Good Customer Service or Good Technical Skills: Which is Better to Have?

good customer service

Technical Skills Without Customer Service Can Be a Bad Mix and Vice Versa

Having both good customer service and good technical skills is super important.  But if we had to decide one or the other when it comes to hiring a technician or having a technician come out to your house for service, which one would it be?  I have my own opinion, and that’s what I’m going to share with you today.

Technical skills without customer service can be a bad mix and vice versa.  Is professional customer service needed as much as your need to have a seasoned technician who lacks the social skills to be a lady or gentleman in your home while performing that service? 

Is Good Customer Service Necessary?

Some people think customer service isn’t needed as much in the industrial or commercial sector because those technicians aren’t having to convince or deal with owners of the building right on the spot.  Even if they did, most building owners and landlords aren’t concerned with anything but getting the repair made. They also want it at the lowest expense possible.  They’re not concerned with how old the system is or the quality of the parts. Usually, they want to get as many years as possible out of their one system. To an extreme! I understand, though.  It’s a business decision where quality isn’t as important as function in most cases.

Residential customers, on the other hand, are more connected to their HVAC system.  They spend their hard-earned money on repairs and want their systems to last as long as possible, too.  When those systems get to a certain age, usually 15 to 20 years old, they start thinking about changing out that system because quality and efficiency are much more important to them.  Residential customers also feel more connected to their service technician and the company they represent.  Relationships develop between company and customer.    

Focusing on Customer Service

As our company grows and we are looking for our next technician to hire, this question comes up every time.  Do we employ an experienced tech that might come in with deeply ingrained habits that might not line up with policies and procedures we have at Fox Family?  Experienced techs that have always done it a certain way for years may not be focused on the customer service aspect.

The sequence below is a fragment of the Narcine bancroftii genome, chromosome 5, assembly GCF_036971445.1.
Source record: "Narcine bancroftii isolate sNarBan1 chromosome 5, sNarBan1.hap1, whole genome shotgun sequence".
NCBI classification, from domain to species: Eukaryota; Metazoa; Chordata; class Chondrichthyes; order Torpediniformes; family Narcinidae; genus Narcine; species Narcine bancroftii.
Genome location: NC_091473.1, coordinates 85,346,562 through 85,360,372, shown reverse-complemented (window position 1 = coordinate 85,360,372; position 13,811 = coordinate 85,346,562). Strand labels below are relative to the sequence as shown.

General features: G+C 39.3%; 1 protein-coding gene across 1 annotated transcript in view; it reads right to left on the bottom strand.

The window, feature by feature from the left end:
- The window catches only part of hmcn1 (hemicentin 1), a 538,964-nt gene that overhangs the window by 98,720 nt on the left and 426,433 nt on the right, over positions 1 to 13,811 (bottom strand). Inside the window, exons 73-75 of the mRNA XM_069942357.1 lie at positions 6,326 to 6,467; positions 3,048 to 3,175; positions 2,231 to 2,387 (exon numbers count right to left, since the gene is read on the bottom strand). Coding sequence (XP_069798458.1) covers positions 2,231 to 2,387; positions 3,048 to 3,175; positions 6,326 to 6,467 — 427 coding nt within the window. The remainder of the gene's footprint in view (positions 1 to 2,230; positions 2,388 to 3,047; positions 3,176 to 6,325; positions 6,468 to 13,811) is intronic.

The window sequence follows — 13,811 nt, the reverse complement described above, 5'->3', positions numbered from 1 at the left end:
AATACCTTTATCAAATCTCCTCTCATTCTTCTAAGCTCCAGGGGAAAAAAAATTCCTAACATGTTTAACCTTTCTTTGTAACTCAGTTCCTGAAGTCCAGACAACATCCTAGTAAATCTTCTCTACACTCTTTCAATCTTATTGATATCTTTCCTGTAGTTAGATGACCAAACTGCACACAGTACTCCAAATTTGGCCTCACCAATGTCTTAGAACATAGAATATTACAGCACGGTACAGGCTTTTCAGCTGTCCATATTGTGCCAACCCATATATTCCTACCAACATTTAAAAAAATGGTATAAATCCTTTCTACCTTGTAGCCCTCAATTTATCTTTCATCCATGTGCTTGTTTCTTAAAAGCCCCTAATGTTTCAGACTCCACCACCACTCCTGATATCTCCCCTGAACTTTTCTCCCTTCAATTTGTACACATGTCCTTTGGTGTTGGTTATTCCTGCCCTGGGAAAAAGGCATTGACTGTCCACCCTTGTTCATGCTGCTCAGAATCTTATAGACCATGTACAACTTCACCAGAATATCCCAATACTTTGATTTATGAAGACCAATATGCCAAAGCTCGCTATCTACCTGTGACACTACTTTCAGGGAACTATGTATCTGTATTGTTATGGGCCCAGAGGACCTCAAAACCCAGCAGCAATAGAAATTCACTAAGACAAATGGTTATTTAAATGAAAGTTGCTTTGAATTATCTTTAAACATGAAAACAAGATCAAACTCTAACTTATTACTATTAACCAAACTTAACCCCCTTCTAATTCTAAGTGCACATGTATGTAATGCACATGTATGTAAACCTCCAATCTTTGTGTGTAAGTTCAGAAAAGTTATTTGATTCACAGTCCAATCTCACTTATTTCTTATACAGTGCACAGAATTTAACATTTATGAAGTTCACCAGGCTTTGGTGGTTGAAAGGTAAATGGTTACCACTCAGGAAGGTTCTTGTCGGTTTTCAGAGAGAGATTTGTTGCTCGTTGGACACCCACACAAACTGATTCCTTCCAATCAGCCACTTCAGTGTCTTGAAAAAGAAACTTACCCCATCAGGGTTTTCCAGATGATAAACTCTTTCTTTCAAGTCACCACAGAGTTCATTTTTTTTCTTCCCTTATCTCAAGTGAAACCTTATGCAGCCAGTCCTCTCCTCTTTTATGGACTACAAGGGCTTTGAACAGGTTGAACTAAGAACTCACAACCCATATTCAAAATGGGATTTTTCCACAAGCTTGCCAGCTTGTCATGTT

What About Technical Skills?

On the other hand, should we hire a technician who we know has a great personality and necessary technical skills?  This type of person is someone we can develop and mold into the kind of technician we want representing our company.  It will take months, sometimes even a year, for that tech to get to the point where they can even go out on repair service calls.  But, when it comes to deciding which technician to send into your home, it can be a tough decision.

My point is that some technically skilled people come into a company that may have worked for a shop that didn’t emphasize manners and common courtesies.  I’m referring to things like wearing shoe covers, wiping down attic accesses when they come out of the attic, wearing face masks during COVID-19 in 2020, tucking in their shirts, being clean-shaven, etc.  Things like these can make a difference when it comes to deciding whether or not I want that tech in our customer’s home.

A Better Tactic

A better tactic is to interview the most technically competent people available and, during subsequent interviews before hiring, work to discover the candidate’s collaborative abilities or willingness to learn such skills.

Summary

In talking about the relative importance of technical and people skills, it’s tough to suggest that one is more important than the other.  I read somewhere that an opera is comprised of both words and music. It doesn’t work if either is missing. Similarly, technicians must have both technical and people skills to do their jobs successfully.  Yes, technical skills come first.  But people skills allow us to convince others of our ideas, to collaborate successfully, and to build successful long-term customer and coworker relationships.

Thanks so much for reading this week, and we’ll see you on the next blog.

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